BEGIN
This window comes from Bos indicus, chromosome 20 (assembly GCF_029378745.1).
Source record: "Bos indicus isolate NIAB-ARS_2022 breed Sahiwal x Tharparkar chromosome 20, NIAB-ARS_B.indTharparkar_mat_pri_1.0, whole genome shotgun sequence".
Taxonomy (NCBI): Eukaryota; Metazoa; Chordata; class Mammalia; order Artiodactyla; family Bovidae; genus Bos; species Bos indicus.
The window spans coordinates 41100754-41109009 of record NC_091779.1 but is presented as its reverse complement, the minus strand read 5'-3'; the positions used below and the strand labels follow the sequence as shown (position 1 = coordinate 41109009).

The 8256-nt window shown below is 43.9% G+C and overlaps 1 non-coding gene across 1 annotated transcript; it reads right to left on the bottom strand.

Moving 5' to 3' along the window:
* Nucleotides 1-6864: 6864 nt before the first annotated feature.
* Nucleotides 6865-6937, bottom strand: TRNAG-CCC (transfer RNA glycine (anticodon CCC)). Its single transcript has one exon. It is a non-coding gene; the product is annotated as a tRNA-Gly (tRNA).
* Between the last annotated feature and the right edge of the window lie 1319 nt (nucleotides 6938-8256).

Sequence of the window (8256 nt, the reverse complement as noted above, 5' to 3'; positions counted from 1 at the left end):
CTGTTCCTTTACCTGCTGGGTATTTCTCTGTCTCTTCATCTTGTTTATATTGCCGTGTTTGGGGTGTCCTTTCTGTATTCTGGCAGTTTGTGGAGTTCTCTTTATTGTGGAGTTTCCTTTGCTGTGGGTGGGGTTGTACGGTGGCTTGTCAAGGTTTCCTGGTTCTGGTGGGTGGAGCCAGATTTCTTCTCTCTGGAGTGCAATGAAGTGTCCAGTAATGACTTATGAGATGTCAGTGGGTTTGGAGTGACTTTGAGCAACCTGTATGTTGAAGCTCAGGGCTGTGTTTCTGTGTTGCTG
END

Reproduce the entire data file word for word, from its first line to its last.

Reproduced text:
This window comes from Bos indicus, chromosome 20 (assembly GCF_029378745.1).
Source record: "Bos indicus isolate NIAB-ARS_2022 breed Sahiwal x Tharparkar chromosome 20, NIAB-ARS_B.indTharparkar_mat_pri_1.0, whole genome shotgun sequence".
Taxonomy (NCBI): Eukaryota; Metazoa; Chordata; class Mammalia; order Artiodactyla; family Bovidae; genus Bos; species Bos indicus.
The window spans coordinates 41100754-41109009 of record NC_091779.1 but is presented as its reverse complement, the minus strand read 5'-3'; the positions used below and the strand labels follow the sequence as shown (position 1 = coordinate 41109009).

The 8256-nt window shown below is 43.9% G+C and overlaps 1 non-coding gene across 1 annotated transcript; it reads right to left on the bottom strand.

Moving 5' to 3' along the window:
* Nucleotides 1-6864: 6864 nt before the first annotated feature.
* Nucleotides 6865-6937, bottom strand: TRNAG-CCC (transfer RNA glycine (anticodon CCC)). Its single transcript has one exon. It is a non-coding gene; the product is annotated as a tRNA-Gly (tRNA).
* Between the last annotated feature and the right edge of the window lie 1319 nt (nucleotides 6938-8256).

Sequence of the window (8256 nt, the reverse complement as noted above, 5' to 3'; positions counted from 1 at the left end):
CTGTTCCTTTACCTGCTGGGTATTTCTCTGTCTCTTCATCTTGTTTATATTGCCGTGTTTGGGGTGTCCTTTCTGTATTCTGGCAGTTTGTGGAGTTCTCTTTATTGTGGAGTTTCCTTTGCTGTGGGTGGGGTTGTACGGTGGCTTGTCAAGGTTTCCTGGTTCTGGTGGGTGGAGCCAGATTTCTTCTCTCTGGAGTGCAATGAAGTGTCCAGTAATGACTTATGAGATGTCAGTGGGTTTGGAGTGACTTTGAGCAACCTGTATGTTGAAGCTCAGGGCTGTGTTTCTGTGTTGCTG